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HTA barriers for conditional approval drugs

Mills, Mackenzie (2023) HTA barriers for conditional approval drugs. PharmacoEconomics, 41 (5). 529 - 545. ISSN 1170-7690

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Identification Number: 10.1007/s40273-023-01248-9

Abstract

Background: Conditional approval pathways facilitate accelerated marketing authorisation based on immature clinical evidence for drugs that address an unmet medical need in a life-threatening or chronically debilitating condition. Lowering evidence requirements for marketing authorisation results in higher clinical uncertainty, which may present challenges for the health technology assessment (HTA) of these products. Objectives: The objective of this study is to assess whether conditionally approved drugs face higher probabilities of HTA rejection or delays in HTA approval relative to drugs with standard marketing authorisation. Methods: This paper adopts a mixed-methods approach to provide a meta-analysis of HTA outcomes across 80 drug-indication pairs in France, England, Scotland and Canada. Differences in the characteristics (i.e. disease rarity and clinical trial design) of conditionally approved drugs and drugs with standard marketing authorisation and drivers of HTA outcomes are assessed through logistics regressions. Delays in HTA approval are assessed through a survival analysis. Results: Relative to standard approval drugs, conditionally approved drugs are less likely to include phase III trial designs, less likely to include clinical endpoints and less likely to include an active comparator. Uncertainties in clinical and economic evidence are raised more frequently by HTA agencies for conditionally approved drugs, which have a marginally lower probability of receiving HTA approval relative to drugs with standard approval. Conditionally approved drugs face moderate delays (an average of 6 months) in receiving HTA approval relative to standard approval drugs. Conclusions: Overall, conditionally approved drugs likely face increased barriers at the HTA level.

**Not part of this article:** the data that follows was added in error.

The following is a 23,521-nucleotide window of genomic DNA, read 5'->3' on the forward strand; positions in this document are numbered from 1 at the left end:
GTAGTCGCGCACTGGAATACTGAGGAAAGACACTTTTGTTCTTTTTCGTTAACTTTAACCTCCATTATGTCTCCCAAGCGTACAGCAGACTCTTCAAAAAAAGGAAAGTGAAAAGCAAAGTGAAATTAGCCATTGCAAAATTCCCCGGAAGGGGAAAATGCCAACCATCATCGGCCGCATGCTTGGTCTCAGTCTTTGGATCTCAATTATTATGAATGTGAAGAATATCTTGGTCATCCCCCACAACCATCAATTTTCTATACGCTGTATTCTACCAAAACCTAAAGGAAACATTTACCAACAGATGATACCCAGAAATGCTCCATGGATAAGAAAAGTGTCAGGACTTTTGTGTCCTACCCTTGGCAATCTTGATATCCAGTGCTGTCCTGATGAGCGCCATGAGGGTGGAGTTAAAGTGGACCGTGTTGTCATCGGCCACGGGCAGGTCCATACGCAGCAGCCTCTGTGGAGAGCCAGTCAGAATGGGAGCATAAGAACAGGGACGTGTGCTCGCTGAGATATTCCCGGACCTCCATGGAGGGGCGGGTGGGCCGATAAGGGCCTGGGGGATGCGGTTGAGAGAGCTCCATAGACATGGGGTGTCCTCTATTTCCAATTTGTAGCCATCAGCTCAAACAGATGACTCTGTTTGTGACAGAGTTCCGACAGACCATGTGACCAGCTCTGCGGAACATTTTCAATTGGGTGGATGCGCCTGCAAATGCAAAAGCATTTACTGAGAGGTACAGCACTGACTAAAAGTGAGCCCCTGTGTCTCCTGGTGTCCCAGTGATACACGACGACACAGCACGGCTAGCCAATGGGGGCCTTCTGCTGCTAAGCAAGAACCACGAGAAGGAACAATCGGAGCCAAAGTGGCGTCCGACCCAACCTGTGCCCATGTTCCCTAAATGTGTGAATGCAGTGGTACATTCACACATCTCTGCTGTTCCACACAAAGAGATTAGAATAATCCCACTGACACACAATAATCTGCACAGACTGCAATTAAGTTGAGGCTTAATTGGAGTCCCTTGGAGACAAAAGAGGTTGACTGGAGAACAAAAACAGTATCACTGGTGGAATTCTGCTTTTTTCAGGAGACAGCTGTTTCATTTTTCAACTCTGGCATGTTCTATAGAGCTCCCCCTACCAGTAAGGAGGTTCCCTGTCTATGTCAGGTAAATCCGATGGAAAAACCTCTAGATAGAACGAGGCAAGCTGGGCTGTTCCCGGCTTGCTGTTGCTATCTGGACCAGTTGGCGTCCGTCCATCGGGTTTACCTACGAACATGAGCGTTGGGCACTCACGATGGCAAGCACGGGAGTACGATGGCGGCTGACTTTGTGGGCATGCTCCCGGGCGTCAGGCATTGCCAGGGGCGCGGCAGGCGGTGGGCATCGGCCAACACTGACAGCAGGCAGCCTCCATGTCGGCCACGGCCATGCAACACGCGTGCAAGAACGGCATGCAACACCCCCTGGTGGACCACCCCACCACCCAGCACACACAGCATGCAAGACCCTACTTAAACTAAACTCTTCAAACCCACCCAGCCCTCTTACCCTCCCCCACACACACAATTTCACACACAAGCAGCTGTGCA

Item Type: Article
Official URL: https://springer.com/journal/40273
Additional Information: © 2023 The Author, under exclusive licence to Springer Nature Switzerland AG.
Divisions: LSE Health
Subjects: R Medicine
R Medicine > RA Public aspects of medicine > RA0421 Public health. Hygiene. Preventive Medicine
R Medicine > RM Therapeutics. Pharmacology
Date Deposited: 10 Mar 2023 14:45
Last Modified: 16 Jun 2024 17:30
URI: http://eprints.lse.ac.uk/id/eprint/118379

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